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Police processes in spotlight at delayed Tyrrell probe

William Tyrrell went missing while playing at his foster grandmother's home on September 12, 2014.

William Tyrrell went missing while playing at his foster grandmother's home on September 12, 2014. Photo: AAP

Police procedures for dealing with cases of missing children are expected to be probed as part of an inquest into the disappearance and suspected death of William Tyrrell.

But prosecutors are yet to provide an update over whether charges could be laid against the boy’s foster mother over his disappearance.

Three-year-old William went missing while playing at his foster grandmother’s home in Kendall on the NSW mid-north coast on September 12, 2014.

Despite police being called within the hour, hundreds of persons of interest being investigated, dozens of searches being carried out and stacks of evidence documented, no trace of the boy – last seen wearing a Spider-Man suit – has been found.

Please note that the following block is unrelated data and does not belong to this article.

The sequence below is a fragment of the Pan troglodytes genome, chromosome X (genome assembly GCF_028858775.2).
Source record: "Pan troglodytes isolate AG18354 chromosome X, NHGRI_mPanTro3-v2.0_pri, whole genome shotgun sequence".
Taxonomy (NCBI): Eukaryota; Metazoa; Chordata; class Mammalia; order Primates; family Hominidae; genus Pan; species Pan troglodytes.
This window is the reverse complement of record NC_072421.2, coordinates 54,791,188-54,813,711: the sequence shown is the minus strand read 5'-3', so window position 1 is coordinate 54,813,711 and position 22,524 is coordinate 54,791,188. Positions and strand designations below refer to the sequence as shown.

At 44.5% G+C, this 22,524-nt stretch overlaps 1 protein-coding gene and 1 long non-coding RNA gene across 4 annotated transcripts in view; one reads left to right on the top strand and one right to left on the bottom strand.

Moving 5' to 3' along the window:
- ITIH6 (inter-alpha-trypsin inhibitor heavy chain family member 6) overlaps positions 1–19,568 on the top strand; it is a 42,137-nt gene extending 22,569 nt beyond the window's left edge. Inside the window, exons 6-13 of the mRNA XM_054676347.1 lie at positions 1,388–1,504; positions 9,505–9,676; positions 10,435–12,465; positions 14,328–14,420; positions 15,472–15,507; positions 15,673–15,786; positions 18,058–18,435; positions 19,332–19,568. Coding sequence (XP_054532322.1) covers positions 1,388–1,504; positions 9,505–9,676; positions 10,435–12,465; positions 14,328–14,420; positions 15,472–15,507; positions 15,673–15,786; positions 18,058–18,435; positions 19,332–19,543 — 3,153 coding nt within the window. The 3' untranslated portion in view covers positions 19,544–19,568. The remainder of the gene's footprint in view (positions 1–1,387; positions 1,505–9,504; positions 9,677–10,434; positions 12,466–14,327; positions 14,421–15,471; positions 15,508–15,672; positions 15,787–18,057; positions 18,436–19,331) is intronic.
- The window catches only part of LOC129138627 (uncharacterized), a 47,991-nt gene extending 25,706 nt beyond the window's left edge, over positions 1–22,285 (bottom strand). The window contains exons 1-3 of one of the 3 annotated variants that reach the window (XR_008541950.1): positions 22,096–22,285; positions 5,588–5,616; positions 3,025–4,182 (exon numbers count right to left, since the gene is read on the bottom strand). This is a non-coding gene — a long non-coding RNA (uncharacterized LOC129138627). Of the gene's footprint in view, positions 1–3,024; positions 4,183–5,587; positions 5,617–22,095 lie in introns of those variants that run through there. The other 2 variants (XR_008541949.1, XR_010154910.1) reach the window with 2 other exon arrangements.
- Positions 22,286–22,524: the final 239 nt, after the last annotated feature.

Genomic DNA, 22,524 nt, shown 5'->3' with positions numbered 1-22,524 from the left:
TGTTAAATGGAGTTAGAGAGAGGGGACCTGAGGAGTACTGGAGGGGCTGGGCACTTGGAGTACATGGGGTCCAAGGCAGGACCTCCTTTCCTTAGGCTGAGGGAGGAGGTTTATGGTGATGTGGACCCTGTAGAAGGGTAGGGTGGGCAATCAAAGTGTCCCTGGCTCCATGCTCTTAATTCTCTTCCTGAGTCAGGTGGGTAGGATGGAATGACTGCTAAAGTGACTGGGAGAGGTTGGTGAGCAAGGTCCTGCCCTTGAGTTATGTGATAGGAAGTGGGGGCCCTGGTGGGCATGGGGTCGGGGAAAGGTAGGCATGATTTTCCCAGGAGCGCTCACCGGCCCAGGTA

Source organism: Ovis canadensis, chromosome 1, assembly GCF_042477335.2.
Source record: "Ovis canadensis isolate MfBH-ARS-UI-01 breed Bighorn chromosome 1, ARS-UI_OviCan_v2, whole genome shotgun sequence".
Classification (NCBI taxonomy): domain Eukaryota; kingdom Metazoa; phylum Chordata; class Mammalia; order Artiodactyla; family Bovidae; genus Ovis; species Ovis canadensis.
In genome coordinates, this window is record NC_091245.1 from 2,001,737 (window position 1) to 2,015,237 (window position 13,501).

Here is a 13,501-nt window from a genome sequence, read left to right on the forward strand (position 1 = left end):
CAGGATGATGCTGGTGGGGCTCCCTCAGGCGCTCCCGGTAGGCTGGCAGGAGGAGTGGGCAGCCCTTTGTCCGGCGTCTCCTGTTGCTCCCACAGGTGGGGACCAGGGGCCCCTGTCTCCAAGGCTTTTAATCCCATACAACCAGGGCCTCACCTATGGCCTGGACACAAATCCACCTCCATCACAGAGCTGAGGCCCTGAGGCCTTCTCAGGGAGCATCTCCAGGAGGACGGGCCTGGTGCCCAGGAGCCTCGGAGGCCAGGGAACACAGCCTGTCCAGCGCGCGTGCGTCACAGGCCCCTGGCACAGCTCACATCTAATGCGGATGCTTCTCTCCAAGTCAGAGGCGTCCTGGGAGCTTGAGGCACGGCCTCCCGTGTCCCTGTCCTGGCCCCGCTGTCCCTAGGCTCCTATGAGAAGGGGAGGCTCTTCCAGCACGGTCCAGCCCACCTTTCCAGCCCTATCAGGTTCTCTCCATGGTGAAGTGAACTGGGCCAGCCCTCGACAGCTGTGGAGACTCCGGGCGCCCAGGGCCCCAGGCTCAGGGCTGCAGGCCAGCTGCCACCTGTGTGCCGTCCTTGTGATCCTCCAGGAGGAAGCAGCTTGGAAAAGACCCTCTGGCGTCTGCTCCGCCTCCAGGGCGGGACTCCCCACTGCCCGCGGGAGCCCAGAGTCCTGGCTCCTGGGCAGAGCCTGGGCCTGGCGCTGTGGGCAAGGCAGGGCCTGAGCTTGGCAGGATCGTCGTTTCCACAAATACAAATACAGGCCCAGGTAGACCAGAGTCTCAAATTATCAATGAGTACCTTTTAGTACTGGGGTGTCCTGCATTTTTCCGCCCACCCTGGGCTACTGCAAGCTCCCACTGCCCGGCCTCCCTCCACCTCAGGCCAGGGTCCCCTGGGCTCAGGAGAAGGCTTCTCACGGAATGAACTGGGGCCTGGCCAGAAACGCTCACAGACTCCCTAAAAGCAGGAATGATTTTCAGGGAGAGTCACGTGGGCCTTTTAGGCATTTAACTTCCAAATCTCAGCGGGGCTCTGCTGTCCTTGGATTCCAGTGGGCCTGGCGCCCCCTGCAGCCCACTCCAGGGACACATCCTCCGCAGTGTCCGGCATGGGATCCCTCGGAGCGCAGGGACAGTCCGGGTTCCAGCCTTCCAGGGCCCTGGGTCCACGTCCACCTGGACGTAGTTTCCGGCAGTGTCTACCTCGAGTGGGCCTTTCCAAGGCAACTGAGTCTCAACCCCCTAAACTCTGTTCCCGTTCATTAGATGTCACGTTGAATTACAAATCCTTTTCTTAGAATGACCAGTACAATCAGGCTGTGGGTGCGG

An inquest that began in March 2019 and was adjourned in October 2020 will hold another round of hearings in November and December 2024, NSW deputy state coroner Harriet Grahame confirmed.

At a directions hearing on Friday, counsel assisting Gerard Craddock SC said he was waiting for an update on a police brief provided to the Director of Public Prosecutions on possible charges against William’s foster mother.

He was waiting for a statement from the officer in charge of the investigation about steps taken since the adjournment in 2020.

Grahame said she was unable to proceed with the inquest until those issues were finalised.

The foster mother, who cannot be identified for legal reasons, has always denied having anything to do with William’s disappearance.

Craddock said a full list of issues and witnesses was yet to be confirmed, but NSW Police procedures on missing children were likely to be probed at the end-of-year hearings.

“We intend to look at whether the standard operating procedures in relation to missing children are best practice as they have developed subsequent to 2014,” he said.

“That is not to suggest that anything that was done on September 12, 2014, or the period afterwards, was in any way in breach of any procedures that existed then.

“It’s more a question of whether (police procedures) presently are best suited as they can be.”

The coroner was due to hand down her long-awaited findings in June 2021, but the date was pushed back to allow various parties’ lawyers more time to file submissions.

In November that year, police launched a fresh, month-long search for William’s remains, which concluded without any obvious breakthroughs.

A $1 million reward for information on the case still stands.

– AAP

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